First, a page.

“How true a twain
Seemeth this concordant one!
Love hath reason,
If what parts, can so remain.”
― William Shakespeare, The Phoenix and the Turtle
“This bud of love, by summer’s ripening breath,
May prove a beauteous flower when next we meet.”
– William Shakespeare
“What’s in a name? that which we call a rose
By any other name would smell as sweet;
So Romeo would, were he not Romeo call’d,
Retain that dear perfection which he owes.”
Security is the chief enemy of mortals. —William Shakespeare
Much like Krista’s Morty, Gypsy arrived last October on a cloudy Saturday morning and secured her forever home. The veterinarian called for several weeks the number listed on her micro chip but never received a response. She had traveled over 25 miles to be here and so now I try to teach her to pick up her toys and put them in the box when she’s finished playing with them. It’ll take a while.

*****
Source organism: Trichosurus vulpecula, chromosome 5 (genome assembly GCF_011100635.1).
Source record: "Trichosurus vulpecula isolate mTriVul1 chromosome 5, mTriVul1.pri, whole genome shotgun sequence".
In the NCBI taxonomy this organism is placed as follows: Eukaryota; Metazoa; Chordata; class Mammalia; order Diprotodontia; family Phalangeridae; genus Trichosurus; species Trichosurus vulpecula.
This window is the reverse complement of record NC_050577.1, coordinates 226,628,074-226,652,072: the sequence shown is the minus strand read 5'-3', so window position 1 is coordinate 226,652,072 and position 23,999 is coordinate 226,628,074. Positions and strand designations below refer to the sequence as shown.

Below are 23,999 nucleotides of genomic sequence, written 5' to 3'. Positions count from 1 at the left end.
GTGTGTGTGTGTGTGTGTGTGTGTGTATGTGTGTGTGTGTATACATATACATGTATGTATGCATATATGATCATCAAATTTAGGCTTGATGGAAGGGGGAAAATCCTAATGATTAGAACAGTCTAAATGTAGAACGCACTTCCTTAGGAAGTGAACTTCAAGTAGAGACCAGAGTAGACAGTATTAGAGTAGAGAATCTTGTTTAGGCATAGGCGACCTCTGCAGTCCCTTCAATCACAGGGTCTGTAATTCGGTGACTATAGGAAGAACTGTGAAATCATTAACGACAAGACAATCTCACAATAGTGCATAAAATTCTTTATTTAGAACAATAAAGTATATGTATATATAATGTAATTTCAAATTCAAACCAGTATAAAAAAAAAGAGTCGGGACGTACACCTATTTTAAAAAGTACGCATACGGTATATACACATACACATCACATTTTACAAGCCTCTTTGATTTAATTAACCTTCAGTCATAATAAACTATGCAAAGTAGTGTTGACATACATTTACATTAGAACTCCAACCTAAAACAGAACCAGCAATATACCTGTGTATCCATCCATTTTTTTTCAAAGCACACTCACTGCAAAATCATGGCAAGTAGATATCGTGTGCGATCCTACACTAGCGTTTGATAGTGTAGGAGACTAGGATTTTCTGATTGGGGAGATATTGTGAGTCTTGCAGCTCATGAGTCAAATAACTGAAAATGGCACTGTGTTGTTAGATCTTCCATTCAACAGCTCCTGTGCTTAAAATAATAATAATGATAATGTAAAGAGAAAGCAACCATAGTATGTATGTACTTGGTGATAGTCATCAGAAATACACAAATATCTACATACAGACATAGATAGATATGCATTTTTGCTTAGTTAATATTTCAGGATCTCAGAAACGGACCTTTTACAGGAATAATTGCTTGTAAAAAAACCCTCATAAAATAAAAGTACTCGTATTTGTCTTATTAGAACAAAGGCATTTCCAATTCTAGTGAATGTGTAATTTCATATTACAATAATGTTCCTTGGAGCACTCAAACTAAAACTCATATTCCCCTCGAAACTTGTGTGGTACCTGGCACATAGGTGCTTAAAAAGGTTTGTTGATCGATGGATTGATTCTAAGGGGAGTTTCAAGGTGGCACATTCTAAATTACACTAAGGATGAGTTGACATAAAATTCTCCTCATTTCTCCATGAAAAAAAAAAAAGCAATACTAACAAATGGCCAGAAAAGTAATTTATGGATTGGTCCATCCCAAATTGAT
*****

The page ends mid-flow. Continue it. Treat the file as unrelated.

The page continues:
To me, fair friend, you never can be old,
For as you were when first your eye I eyed,
Such seems your beauty still. Three winters cold
Have from the forests shook three summers’ pride;
Three beauteous springs to yellow autumn turned
In process of the seasons have I seen;
Three April pérfumes in three hot Junes burned,
Since first I saw you fresh, which yet are green.
Ah yet doth beauty, like a dial hand,
Steal from his figure, and no pace perceived;
So your sweet hue, which methinks still doth stand,
Hath motion, and mine eye may be deceived.
For fear of which, hear this, thou age unbred:
Ere you were born was beauty’s summer dead.